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IceWind demos new residential wind turbine in Texas

US renewables hit milestone in surpassing coal output

May 21, 2020 by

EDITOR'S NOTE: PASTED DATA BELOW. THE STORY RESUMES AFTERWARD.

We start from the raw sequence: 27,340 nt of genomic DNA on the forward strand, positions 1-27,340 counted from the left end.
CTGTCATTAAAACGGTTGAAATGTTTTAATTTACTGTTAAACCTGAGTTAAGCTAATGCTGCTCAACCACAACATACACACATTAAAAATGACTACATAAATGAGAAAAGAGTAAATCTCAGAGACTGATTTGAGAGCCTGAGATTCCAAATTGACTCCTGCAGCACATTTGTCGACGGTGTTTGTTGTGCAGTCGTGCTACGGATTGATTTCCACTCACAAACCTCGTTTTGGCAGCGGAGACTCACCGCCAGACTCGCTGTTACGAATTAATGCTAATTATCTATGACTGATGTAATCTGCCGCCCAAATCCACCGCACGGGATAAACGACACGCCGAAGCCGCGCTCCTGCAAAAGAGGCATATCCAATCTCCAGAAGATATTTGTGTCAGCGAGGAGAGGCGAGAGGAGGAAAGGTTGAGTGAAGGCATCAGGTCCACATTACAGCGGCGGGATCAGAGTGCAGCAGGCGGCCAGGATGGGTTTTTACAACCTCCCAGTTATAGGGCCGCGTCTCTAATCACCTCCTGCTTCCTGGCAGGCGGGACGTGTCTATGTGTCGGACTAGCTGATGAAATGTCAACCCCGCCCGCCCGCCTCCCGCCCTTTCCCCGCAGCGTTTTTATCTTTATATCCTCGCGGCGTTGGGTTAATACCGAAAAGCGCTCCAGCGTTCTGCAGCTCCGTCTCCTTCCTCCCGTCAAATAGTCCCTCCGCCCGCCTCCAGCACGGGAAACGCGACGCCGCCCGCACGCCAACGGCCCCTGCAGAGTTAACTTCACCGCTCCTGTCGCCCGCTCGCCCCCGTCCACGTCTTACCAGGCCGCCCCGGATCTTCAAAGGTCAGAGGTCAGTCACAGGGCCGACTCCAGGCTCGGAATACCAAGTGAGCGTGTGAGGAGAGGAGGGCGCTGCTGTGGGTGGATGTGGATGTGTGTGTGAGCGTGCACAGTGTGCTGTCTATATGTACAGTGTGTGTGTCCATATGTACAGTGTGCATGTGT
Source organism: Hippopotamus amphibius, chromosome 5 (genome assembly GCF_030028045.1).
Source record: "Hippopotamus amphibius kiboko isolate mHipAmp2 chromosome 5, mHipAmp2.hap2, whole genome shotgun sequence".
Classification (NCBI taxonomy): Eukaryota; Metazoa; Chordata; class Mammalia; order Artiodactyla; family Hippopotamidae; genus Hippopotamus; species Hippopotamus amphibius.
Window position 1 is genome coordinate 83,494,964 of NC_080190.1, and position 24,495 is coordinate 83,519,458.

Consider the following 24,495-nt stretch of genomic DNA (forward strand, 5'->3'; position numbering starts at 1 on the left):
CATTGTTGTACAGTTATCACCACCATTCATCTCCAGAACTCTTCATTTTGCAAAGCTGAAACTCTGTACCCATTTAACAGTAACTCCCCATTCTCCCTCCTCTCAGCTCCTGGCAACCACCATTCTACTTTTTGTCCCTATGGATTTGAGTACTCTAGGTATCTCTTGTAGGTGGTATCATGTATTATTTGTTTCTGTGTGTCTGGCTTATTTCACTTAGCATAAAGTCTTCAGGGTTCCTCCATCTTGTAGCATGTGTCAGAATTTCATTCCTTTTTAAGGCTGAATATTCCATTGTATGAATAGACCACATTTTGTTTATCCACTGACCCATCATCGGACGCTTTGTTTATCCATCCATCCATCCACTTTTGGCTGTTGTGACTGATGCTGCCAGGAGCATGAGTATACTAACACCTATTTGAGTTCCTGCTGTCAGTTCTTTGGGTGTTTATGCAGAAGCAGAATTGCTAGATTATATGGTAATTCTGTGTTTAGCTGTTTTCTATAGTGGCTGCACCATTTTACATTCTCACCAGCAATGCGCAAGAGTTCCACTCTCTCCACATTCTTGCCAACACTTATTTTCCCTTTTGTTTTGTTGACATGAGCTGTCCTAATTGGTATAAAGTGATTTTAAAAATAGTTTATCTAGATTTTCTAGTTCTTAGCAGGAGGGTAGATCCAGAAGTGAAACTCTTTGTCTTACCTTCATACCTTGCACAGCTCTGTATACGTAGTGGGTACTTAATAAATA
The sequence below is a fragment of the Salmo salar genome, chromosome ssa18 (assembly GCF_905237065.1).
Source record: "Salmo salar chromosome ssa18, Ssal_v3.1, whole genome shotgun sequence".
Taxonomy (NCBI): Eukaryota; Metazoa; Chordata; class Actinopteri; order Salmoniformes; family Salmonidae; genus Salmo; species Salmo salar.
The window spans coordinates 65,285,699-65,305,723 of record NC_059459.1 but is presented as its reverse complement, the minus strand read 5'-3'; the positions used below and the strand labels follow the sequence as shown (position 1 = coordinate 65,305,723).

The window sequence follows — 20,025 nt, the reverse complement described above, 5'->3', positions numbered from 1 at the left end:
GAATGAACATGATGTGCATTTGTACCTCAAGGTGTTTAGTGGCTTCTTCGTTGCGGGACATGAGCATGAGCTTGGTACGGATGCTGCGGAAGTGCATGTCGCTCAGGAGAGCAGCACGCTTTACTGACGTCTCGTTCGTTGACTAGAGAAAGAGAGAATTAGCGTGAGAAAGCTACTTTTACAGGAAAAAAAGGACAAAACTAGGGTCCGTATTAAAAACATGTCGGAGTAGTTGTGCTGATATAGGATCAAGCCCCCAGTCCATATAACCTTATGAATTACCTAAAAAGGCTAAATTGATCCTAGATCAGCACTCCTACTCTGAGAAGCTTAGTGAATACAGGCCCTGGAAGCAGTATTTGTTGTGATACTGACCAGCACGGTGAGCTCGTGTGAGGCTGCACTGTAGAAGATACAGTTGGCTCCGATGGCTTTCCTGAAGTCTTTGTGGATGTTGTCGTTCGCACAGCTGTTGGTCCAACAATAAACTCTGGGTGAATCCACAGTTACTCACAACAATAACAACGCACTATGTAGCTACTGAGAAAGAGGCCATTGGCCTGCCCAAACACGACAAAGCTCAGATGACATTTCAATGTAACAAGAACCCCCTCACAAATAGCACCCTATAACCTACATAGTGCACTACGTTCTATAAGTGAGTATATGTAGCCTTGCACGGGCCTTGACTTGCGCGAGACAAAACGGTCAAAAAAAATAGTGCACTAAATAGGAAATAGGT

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The  COVID-19  pandemic has disrupted nationwide  energy  supply-and-demand patterns. Stay-at-home social distancing measures have altered U.S. electricity consumption. Bulk electricity usage by commercial businesses and industrial manufacturing has given way to increased household electricity consumption as the general population isolates at home. In turn, this economic slowdown has shifted electricity generation to rely more on the renewable energy sector. Both the  US Energy Information Administration (EIA)  and the  Institute for Energy Economics and Financial Analysts (IEEFA)  have revealed that, from March 25th through May 3rd, utility-scale solar, wind and hydropower collectively generated more electricity than coal! This record 40-day timespan has edged over 2019’s run of 38 days when U.S.  renewables  first beat coal last year. Last year marked the first time renewables outpaced coal-fired electricity generation. This led to  IEEFA forecasts  of renewables eclipsing coal by 2021. Unexpectedly, this year’s COVID-19 pandemic has accelerated  renewable energy ‘s first-quarter performance in producing electricity. Hence,  EIA forecasts  expect electric power generated by coal “will fall by 25% in 2020.” Related:  COVID-19 and its effects on the environment Interestingly,  Forbes  notes that “The electric power sector consistently sees its lowest  coal  demand in April,” owing to seasonal temperature adjustments when winter transitions into springtime. Because of the change in season,  natural gas  and coal generators often “schedule routine maintenance for the spring…and many coal plants spen[d] part of April offline for planned, temporary outages.” This illustrates why wind generation is typically relied upon most in springtime. As for  hydropower , snowmelt often feeds rivers, thus accounting for increased electricity generation downstream each spring as well, Forbes explains. Last year’s forecasts showed trends at play within the energy industry. Not only have upgrades expanded  solar , wind and hydro infrastructure capacities, but coal plant closures have likewise been commonplace, hinting at the changing energy landscape. Several factors have quickened the demise of coal reliance. As the  EIA  has shared, both investor-owned and publicly-owned municipal electric utilities began decommissioning coal-fired power plants a decade ago at the behest of local and state government public utilities commissions. Secondly, costs to construct  wind farms  have slid over 40%, whereas solar costs have sunk by over 80%, making both more appealing. Naturally, the decline of coal-fired power plants has positive implications for the environment and  climate , since coal produces excess  greenhouse gas emissions .  But another concern is alleviated, too. Back in 2008, a joint Center for Infectious Disease Research & Policy (CIDRAP) and University of Minnesota  research report  raised alarms on critical infrastructure planning. This report warned that pandemics could adversely affect coal supply chains and thereby prompt shortages in generating electricity to the Midwest, a region that relied on coal for 75% of its power generation, as opposed to only 5% on the West Coast. Transitioning away from coal-generated electricity these past 12 years following this report has mitigated the risk of wide swathes of Middle America losing electricity during the 2020 pandemic. + US Energy Information Administration (EIA) + Institute for Energy Economics and Financial Analysts (IEEFA) Images via Pexels